Have the Twitter #Hashtags Gone Too Far On TV?

Twitter IconWithin the last two seasons of television I’ve witnessed an explosions of broadcast and network suggested Twitter #hashtags at the bottom of my TV screen. What was once a generally unobtrusive and simple hashtag (usually just a show’s name) has now become full sentences or even tweeting suggestions.

Just take a look at what appeared on the screen during the final musical number of last week’s episode of Glee:

Tweet your fave couple memories with…
#klaine, #brittana, #wemma and #finchel

Tweeting While Watching Television

In general I think its great that many TV fans and networks have embraced Twitter. If I happen to be watching live TV I enjoy the ability to participate in the Twittersphere watercooler discussion. Plus, just about every TV show has their own Twitter account and some networks even encourage actors and creators to live-tweet during new episodes.

So for TV addicts like myself, Twitter is a great way to enhance the TV watching experience, but I’m less enthused about the increased use of suggested hashtags. If you aren’t watching live TV, but happen to check Twitter during primetime, it isn’t hard to be spoiled. Also, it seems like an overt attempt at steering the online conversation by the TV network.

I understand network suggested Twitter hashtags provide shows with more opportunities to have trending topics (something The CW would be proud of) while also providing fans with a unifying hashtag to tweet with, but to me its the equivalent of using a laugh track – simultaneous distracting and irritating.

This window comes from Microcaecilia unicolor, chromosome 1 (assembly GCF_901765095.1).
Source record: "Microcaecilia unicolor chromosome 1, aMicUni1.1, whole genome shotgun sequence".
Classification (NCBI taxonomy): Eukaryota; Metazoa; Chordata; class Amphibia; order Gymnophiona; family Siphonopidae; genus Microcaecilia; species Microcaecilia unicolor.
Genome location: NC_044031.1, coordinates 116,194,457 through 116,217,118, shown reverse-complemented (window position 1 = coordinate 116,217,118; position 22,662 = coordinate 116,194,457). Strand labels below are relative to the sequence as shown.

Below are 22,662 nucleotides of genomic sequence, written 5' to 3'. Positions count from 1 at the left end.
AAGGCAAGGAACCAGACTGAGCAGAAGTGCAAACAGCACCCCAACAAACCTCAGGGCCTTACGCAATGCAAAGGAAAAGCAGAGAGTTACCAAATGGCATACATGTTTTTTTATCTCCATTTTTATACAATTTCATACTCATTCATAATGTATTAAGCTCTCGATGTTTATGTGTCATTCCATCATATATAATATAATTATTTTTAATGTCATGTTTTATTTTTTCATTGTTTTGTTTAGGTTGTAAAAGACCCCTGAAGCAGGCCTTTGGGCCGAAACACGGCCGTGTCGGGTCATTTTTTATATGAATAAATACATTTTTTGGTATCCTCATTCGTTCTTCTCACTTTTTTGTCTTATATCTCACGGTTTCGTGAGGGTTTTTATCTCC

Don’t tell me when to laugh, just write a funny script. Same goes for tweeting, if an episode is good (or really bad) it will create its own buzz on Twitter. I don’t need a new hashtag for every scene, just let me watch the show and enjoy the topics of conversation that develop organically from the storyline and characters.

Not to mention the fact that I don’t need anything else taking up space on my TV screen. From the network logo to lower third graphics for upcoming shows, I think there is already enough going on. FOX does an alright job blending their hashtags into the background, but other networks like CBS haven’t learned to be as subtle. The CSI suggested hashtag from this season’s premier episode, #FindRussellsGranddaughter was impossible to ignore in its bold and bright white font.

So what do you think, how do you feel about the increased integration of Twitter hashtags into your TV shows?

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Written by Jamie Paton

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